Figure 3Investigating autoconjugation to a bait region lysine residue. A, wild-type A2M and A2M TR K704 were digested with trypsin with and without BAPN, a 70 Da nucleophile, which competes for thiol ester conjugation, as well as with a Cy5-labeled trypsin (approximately 1:1 mol/mol dye:trypsin) and acetylated trypsin. The samples were analyzed by reducing SDS-PAGE. The investigated band (marked by an asterisk) was dependent on thiol-ester-mediated conjugation, as it disappeared when BAPN was present. It did not contain Cy5-labeled trypsin. It became more intense if conjugation to trypsin itself was prevented by acetylation of trypsin’s lysine residues. B, the suspected autoconjugation band was digested in-gel with pepsin and the peptides were analyzed by LC-MS/MS. A cross-linked peptide containing the thiol ester peptide LQMPYGCGEQN and the bait region lysine peptide FTNSKIRKPKMCGGSGGSGGSGGSGGK cross-linked together by an isopeptide bond was identified from this MS2 spectrum. b- and y-type product ions are colored according to the fragmented peptide; some product ions resulted from fragmentation in both peptides. Note that the y axis is truncated to 24% in the first panel due to the high intensity of the b2 ion with the sequence LQ. SDS-PAGE, sodium dodecyl sulfate-polyacrylamide gel electrophoresis.

      Tabula rasa A2M proteins inhibit trypsin in a manner that is dependent on covalent conjugation

      We proceeded to investigate the trypsin-inhibiting ability of tabula rasa-based A2Ms using a fluorescently labeled gelatin substrate. In addition to A2M TR K704, bait regions incorporating an Arg704, Lys710, or Arg710 residue were produced (Fig. 4A). These A2M proteins appeared similar to A2M TR K704 during their initial characterization by electrophoresis (Fig. S4, A and B). In order to quantitatively determine the inhibitory capacity of the native tabula rasa A2Ms, nonnative A2M was depleted from these proteins using LRP1-conjugated resin before all inhibitory assays (Fig. S3). A2M with the tabula rasa bait region was completely unable to inhibit trypsin, but incorporation of either lysine or arginine into the bait region conveyed inhibition of trypsin (Fig. 4B). However, all four tabula rasa A2M with basic residues incorporated into their bait regions showed a decreased inhibitory capacity relative to recombinant wild-type A2M or plasma-purified A2M. Tabula rasa A2M with an arginine residue at position 704 or 710 possessed approximately 80% and 60% of the wild-type inhibitory capacity, respectively, while a lysine residue at these positions conveyed approximately 30% and 50% inhibition (Fig. 4B).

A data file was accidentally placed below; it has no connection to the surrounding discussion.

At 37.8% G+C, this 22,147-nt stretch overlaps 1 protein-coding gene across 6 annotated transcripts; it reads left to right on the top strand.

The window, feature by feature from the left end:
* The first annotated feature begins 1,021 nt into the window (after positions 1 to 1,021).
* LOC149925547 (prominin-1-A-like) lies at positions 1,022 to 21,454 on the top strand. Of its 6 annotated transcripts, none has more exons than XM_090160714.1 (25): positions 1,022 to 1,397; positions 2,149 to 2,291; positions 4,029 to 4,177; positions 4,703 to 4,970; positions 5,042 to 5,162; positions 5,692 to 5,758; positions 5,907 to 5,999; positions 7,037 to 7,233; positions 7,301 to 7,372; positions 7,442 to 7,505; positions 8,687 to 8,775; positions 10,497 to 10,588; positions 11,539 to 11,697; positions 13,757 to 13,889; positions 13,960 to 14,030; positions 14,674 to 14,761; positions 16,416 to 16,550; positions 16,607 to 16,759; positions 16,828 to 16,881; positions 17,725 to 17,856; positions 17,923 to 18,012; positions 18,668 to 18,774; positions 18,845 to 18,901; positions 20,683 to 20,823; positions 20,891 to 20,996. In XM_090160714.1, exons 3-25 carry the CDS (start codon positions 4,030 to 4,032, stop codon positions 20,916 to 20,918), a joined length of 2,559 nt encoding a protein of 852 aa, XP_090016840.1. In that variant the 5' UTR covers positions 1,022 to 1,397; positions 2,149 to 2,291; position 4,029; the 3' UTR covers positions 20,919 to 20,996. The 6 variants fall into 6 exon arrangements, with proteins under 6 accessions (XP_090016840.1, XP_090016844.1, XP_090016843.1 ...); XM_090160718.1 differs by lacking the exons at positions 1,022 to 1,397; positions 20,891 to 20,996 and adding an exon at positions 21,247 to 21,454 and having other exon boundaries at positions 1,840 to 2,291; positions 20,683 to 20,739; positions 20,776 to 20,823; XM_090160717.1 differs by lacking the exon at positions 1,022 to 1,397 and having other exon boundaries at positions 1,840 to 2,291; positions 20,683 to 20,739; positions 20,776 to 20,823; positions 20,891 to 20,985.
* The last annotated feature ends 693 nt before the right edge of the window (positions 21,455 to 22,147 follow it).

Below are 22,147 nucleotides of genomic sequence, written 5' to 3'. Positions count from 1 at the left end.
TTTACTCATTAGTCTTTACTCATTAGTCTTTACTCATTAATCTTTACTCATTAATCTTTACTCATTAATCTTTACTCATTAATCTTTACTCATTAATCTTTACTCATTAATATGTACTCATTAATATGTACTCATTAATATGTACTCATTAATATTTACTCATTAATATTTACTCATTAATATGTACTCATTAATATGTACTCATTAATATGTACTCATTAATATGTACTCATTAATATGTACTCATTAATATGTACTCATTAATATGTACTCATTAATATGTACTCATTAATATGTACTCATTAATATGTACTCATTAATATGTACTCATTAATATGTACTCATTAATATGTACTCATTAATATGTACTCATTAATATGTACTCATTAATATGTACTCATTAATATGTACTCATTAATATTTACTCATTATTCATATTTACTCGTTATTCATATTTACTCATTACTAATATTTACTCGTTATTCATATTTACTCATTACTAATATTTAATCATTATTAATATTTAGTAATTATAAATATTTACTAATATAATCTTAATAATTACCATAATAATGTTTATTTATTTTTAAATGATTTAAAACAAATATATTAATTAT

Figure thumbnail gr4
      Figure 4Inhibition of trypsin by tabula rasa–based A2Ms. A, bait region sequences for all A2M proteins for which the inhibition of trypsin was determined. B, the inhibition of trypsin’s cleavage activity toward DQ-labeled gelatin by the indicated A2M mutants was determined. Fitting of the experimental data points for each mutant was performed by linear regression. Error bars show the standard deviation and each sample was prepared in triplicate. C, the inhibition of trypsin by plasma-purified A2M, A2M TR K710, and A2M TR R704 was assessed with and without BAPN, which saturates A2M’s thiol ester and out-competes the covalent conjugation of other nucleophiles. Except for the use of BAPN where noted, the experiment and analysis were performed as in panel (B).
      To investigate the mechanistic explanation for these decreased inhibitory capacities, trypsin inhibition assays were repeated for plasma-purified A2M, A2M TR K710, and A2M TR R704 with and without BAPN, which out-competes covalent conjugation of other nucleophiles by A2M’s proteolytically activated thiol ester (
      • Salvesen G.S.
      • Sayers C.A.
      • Barrett A.J.
      Further characterization of the covalent linking reaction of alpha 2-macroglobulin.
      ). The inhibition of trypsin by plasma-purified A2M was not affected by BAPN, showing that its inhibition is independent of covalent conjugation as has been previously reported (
      • Salvesen G.S.
      • Sayers C.A.
      • Barrett A.J.
      Further characterization of the covalent linking reaction of alpha 2-macroglobulin.
      ), whereas both A2M TR K710 and A2M TR R704 demonstrated much lower inhibitory capacities in the presence of BAPN (Fig. 4C). These results show that trypsin inhibition by tabula rasa A2Ms is dependent on covalent protease conjugation, in contrast to wild-type A2M.

      Identification of an MMP2-cleavable bait region sequence with improved selectivity

      After verifying that tabula rasa A2Ms retained the ability to inhibit proteases using the model protease trypsin, we designed four bait regions incorporating substrate sequences for human MMP2 (Fig. 5A), a potential therapeutic target in several types of cancer including ovarian cancer and pancreatic adenocarcinoma (
      • Cathcart J.
      • Pulkoski-Gross A.
      • Cao J.
      Targeting matrix metalloproteinases in cancer: Bringing new life to old ideas.
      ). Three of these substrate sequences (A21A, B74, and C9) were previously identified as MMP2 substrates using phage display (
      • Chen E.I.
      • Kridel S.J.
      • Howard E.W.
      • Li W.
      • Godzik A.